It was November when I moved to Japan, and my boss made my colleagues take me to the balloon festival, which turned out to be a very nice event. I arrived on the last day, so we only saw the night show, with the balloons’ flames on full blast, live music and a nice fireworks display at the end. This year the night mooring event will be on November 4th and 5th from 6:30pm to 7:15pm.
On the second year, I did get to see the beautiful balloons in action. The events start from 7am, so we got up bright and early to be there at 6, so that we could see them inflate and take off. It was absolutely freezing, but worth it, as the atmosphere was great. The very enthusiastic announcers would call each balloon and wish them a nice flight as they went up and out and the crowd would cheer for them. The sight of the balloons against the morning sky was pretty amazing!
This year, if you are planning to come, you are in luck, as the weather is actually still very nice in Kyushu. Also, it may happen that the balloons don’t go up or the schedule changes, due to the weather conditions. The grounds are next to the Kase River, which makes pictures even prettier, if you catch the balloons and their reflection on the water. The event is great for both visitors and people who can’t stay for very long. We got there at 6, sat on our cozy blankets on the grass, enjoyed the sunrise and watched a little bit of the first competition event. Then, it was time for some breakfast and off to work we went! The 2017 event runs from 1-5 November.
International Competitions and Fantasia balloons
Competitors from all over the world attend the event and, since everyone is here, we do it properly and combine lots of different activities for the duration of the fiesta. There are competitive events, like the key grab race held on the last day and the international competition comprising different tasks. There are also adorable-looking balloons, like animals or famous Japanese characters just for you to enjoy. The festival is free to attend and you can learn more about the programme, different events, pilots, balloons, judging process, or how the wind works here. As in any good Japanese event, there are also lots of delicious food and drinks stalls, as well as souvenirs.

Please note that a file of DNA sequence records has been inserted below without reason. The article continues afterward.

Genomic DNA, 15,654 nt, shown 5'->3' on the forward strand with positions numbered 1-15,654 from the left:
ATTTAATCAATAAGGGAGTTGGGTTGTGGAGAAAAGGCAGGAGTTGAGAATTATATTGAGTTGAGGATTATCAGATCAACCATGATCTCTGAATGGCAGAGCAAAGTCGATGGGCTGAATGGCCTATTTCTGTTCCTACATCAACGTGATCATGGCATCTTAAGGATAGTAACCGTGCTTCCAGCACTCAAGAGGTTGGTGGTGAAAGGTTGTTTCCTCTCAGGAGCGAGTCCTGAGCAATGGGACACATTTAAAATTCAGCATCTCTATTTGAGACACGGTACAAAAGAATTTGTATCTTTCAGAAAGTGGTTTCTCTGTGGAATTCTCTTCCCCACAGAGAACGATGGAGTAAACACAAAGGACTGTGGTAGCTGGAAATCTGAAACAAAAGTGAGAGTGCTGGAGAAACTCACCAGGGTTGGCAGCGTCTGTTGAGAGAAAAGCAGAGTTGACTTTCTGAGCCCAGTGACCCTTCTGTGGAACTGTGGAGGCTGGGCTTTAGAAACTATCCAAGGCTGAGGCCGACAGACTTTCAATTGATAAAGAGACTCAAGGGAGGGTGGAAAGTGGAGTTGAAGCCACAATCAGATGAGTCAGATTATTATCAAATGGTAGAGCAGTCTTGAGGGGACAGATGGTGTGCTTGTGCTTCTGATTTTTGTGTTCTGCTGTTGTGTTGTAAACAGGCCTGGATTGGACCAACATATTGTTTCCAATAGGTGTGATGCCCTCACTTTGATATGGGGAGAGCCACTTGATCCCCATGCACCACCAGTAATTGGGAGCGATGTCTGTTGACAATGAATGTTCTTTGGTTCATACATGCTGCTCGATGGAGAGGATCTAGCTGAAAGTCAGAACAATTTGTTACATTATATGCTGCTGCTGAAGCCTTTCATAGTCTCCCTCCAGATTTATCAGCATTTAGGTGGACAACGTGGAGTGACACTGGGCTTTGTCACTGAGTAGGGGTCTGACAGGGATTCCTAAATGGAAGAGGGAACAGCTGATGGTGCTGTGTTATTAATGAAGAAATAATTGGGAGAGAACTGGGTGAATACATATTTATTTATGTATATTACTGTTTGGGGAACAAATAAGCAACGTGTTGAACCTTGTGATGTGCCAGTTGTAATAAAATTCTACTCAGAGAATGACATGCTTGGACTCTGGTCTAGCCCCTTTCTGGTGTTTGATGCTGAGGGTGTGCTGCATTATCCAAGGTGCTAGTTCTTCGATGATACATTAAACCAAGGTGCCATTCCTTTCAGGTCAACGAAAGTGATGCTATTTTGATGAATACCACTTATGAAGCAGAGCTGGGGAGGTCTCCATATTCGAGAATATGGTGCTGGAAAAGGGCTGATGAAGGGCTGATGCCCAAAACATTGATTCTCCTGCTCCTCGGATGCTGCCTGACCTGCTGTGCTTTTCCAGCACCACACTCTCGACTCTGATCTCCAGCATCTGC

During the competition events, we could see lots of changes in the wind direction and intensity, so some contestants were luckier than others and we were rooting for and suffering with the less fortunate ones. One of the tasks consisted of dropping a ribbon from way up high so that it would land as close to a certain point on the ground as possible. The first competitors of the day dropped their ribbon and it came down vertically, landing very close to the mark, whereas others saw their poor ribbons being blown away to a completely different place. Also, when the Australians got close to the dropping spot, there was absolutely no wind and they just got stuck over the audience. They took it with humour and were chatting to us and taking selfies. Sometimes you see a balloon approaching the dropping area and you think you can guess if they’ll do well or not, but the wind is tricky and sometimes things change faster than you can blink, which makes it more exciting to watch!